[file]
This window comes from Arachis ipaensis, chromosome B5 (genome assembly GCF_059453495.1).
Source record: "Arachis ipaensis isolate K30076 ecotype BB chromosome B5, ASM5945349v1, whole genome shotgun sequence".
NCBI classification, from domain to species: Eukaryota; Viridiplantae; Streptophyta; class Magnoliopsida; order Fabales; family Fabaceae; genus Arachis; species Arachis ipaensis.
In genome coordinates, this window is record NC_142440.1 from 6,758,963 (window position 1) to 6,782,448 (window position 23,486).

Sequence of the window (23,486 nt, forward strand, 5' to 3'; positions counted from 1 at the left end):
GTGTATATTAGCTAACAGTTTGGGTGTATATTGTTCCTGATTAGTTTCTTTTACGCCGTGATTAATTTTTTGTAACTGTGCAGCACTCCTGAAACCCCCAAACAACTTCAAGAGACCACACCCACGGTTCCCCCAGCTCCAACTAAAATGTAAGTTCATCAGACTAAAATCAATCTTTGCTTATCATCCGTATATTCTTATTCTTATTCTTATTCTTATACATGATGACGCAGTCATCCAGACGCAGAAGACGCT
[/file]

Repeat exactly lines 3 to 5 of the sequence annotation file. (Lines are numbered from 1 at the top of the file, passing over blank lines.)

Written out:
NCBI classification, from domain to species: Eukaryota; Viridiplantae; Streptophyta; class Magnoliopsida; order Fabales; family Fabaceae; genus Arachis; species Arachis ipaensis.
In genome coordinates, this window is record NC_142440.1 from 6,758,963 (window position 1) to 6,782,448 (window position 23,486).

Sequence of the window (23,486 nt, forward strand, 5' to 3'; positions counted from 1 at the left end):